INDIANAPOLIS -- A new study from the Indiana University School of Medicine and the Regenstrief Institute has found that person-centered dementia care, which involves both patients and their caregivers, can be effectively provided by an engaged low-cost workforce -- care coordinator assistants.
Under the close supervision of clinical professionals, the care coordinator assistants, known as CCAs, work as integral health care team members conducting home and phone visits with dementia patients and family caregivers. CCAs, who typically have at most two years of post-high school education, are selected through a rigorous and innovative screening process. Once hired and trained, CCAs are assigned tasks focused on patient engagement and caregiver support that require less training and expertise than that of nurses or social workers.
As the number of older adults increases and health care resources cannot keep pace, the question of how to provide good care for this growing population has become increasingly pressing.
"We have shown that with good management, supervision, and support, CCAs can be effective primary care extenders enabling many tasks important to providing best practice care for older adults to be "shifted" down," said social psychologist and Alzheimer's disease educator Mary Guerriero Austrom, Ph.D., who led the study. "The key is screening to select the right people -- people who are comfortable with older adults with cognitive issues -- and then teaching and training them [CCAs], and giving them the resources and support they need to do the job. If you take care of your people, they will do an excellent job of taking care of patients."
CCAs are the health care team's eyes and ears in the community and the homes where patients and their caregivers live.
"If something happens -- the CCAs handle it or, when appropriate, bring it to the team's attention," said Dr. Austrom, the Wesley P. Martin Professor of Alzheimer's Education at the IU School of Medicine. "This is a bare-bones model that others can adopt and replicate. Care of older adults cannot be restricted to the clinic or physician's office. CCAs, the least expensive member of the health care team, can extend best-practice care in a cost effective manner."
During the period of the study, CCAs working for Eskenazi Health's Aging Brain Care (ABC) Medical Home mobile memory care clinic were divided into teams under the shared supervision of nurses and social workers with whom the CCAs met regularly. Some CCAs were staff of CICOA, the local Area Agency on Aging. These CCAs provided expertise to others on accessing Meals on Wheels, identifying transportation options, procuring durable medical equipment and other services of critical importance to the population they serve. Over 1,200 patients received an average of about 16 home and phone CCA visits during a one-year period.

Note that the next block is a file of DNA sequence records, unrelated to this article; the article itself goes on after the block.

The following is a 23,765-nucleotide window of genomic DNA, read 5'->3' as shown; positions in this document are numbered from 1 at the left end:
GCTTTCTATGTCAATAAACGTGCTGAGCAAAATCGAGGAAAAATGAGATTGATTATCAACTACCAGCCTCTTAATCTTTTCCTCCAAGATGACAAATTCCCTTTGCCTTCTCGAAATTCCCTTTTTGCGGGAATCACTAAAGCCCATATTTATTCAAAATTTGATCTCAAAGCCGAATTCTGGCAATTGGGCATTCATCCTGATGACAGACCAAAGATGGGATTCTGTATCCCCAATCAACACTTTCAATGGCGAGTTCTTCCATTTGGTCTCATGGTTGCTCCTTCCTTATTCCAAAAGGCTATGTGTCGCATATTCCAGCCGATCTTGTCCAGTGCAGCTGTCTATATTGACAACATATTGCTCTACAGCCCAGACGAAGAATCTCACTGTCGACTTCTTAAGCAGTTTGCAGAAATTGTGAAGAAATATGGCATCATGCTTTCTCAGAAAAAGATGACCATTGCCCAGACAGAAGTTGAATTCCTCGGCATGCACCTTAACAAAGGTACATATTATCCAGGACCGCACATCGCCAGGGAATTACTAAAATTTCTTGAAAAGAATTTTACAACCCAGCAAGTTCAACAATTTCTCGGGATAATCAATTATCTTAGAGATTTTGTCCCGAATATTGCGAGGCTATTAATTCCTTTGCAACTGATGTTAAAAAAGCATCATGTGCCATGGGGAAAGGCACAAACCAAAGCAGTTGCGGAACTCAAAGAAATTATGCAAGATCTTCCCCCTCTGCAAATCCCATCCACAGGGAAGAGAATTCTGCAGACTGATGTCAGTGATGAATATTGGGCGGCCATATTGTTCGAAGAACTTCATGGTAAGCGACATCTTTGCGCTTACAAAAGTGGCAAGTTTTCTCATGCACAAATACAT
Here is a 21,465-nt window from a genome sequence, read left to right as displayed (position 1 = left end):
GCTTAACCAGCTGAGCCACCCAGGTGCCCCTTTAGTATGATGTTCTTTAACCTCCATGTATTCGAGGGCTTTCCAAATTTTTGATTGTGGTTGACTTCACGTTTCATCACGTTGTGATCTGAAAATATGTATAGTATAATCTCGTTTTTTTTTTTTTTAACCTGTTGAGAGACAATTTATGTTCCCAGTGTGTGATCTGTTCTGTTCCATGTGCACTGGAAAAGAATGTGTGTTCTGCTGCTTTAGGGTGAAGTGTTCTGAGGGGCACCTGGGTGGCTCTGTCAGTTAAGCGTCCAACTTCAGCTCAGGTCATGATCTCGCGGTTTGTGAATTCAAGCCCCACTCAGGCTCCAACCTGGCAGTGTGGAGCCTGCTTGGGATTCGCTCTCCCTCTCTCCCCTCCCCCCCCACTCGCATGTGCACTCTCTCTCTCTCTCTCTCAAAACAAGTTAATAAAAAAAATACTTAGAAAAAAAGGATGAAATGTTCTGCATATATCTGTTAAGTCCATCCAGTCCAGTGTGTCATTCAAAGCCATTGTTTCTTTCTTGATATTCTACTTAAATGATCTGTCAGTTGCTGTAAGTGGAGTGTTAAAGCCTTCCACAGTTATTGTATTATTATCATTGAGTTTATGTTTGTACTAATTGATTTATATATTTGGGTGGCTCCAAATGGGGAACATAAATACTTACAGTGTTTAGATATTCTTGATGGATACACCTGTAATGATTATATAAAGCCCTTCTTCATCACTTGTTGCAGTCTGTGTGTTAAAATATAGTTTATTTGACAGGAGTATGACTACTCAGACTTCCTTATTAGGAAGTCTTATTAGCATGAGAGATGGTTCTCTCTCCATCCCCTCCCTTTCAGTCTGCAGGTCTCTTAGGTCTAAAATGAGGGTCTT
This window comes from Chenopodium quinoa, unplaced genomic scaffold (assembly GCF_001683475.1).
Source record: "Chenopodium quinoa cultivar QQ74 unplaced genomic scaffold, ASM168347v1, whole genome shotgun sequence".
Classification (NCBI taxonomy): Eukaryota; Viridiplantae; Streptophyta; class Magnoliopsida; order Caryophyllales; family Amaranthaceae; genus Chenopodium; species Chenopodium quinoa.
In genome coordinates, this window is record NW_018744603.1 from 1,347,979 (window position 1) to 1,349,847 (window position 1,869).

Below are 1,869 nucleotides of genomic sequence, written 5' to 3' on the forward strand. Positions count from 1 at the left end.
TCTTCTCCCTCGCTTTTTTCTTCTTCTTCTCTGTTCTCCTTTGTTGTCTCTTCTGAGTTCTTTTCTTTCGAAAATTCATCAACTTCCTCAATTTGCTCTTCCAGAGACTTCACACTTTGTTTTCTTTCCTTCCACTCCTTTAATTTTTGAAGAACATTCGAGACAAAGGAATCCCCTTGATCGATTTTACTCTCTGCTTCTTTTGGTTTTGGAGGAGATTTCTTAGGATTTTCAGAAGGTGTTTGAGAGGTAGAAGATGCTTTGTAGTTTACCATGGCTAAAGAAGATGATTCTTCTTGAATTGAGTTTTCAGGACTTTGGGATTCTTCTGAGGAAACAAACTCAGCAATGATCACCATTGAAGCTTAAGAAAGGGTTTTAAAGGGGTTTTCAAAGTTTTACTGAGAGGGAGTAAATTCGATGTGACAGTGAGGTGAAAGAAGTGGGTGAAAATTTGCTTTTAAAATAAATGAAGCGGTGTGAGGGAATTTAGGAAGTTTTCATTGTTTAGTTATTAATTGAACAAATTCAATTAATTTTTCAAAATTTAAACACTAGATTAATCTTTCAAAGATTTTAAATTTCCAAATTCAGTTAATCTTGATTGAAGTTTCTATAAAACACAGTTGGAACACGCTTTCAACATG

In addition to extending the reach of the clinic, task shifting to CCAs provided the medical team with a population health overview of all of the older adults with dementia and their caregivers in the study. The electronic tracking system in place at the ABC Medical Home supplied information on an individual patient who did not appear to be stable or a caregiver who was experiencing stress or depression. This allowed the medical team to provide timely patient/caregiver-centered care as well as giving the team a better perspective of what was working well across the entire population and what was not.
"Workforce Development to Provide Person-centered Care" has been published online ahead of print in the journal of the peer-reviewed journal Aging & Mental Health. The paper describes the development of an extremely competent workforce committed to person-centered care for patients with dementia or depression and their caregivers. The authors discuss the importance of providing person-centered care, the significance of support by hospital leadership as well as staff support and professional development of CCAs.
"CCAs are problem solvers - helping with access to needed services and problems that may be daunting to the older adult or their caregiver," said study senior author Michael LaMantia, M.D., MPH, an IU Center for Aging Research and Regenstrief Institute investigator and an IU School of Medicine assistant professor of medicine. "The CCAs also provide physicians and other members of the medical team with insight into how patients and their caregivers live and cope, helping the medical team provide high quality health care that addresses the specific needs and problems of each patient and their caregiver."
The study was funded by Centers for Medicare & Medicaid Services grant 1C1CMS331000-01-00. Drs. Austrom and Goa also were supported, in part, by NIH P30 AG010133.
In addition to Drs. Austrom and LaMantia co-authors are Carly A. Carvell, M.D., and Sujuan Gao, Ph.D., of the IU School of Medicine; Catherine A. Alder, MSW, J.D., of the Regenstrief Institute, IU Center for Aging Research and Eskenazi Health; and Malaz Boustani, M.D., MPH, of the Regenstrief Institute, IU Center for Aging Research, IU School of Medicine and the Center for Health Innovation and Implementation Science.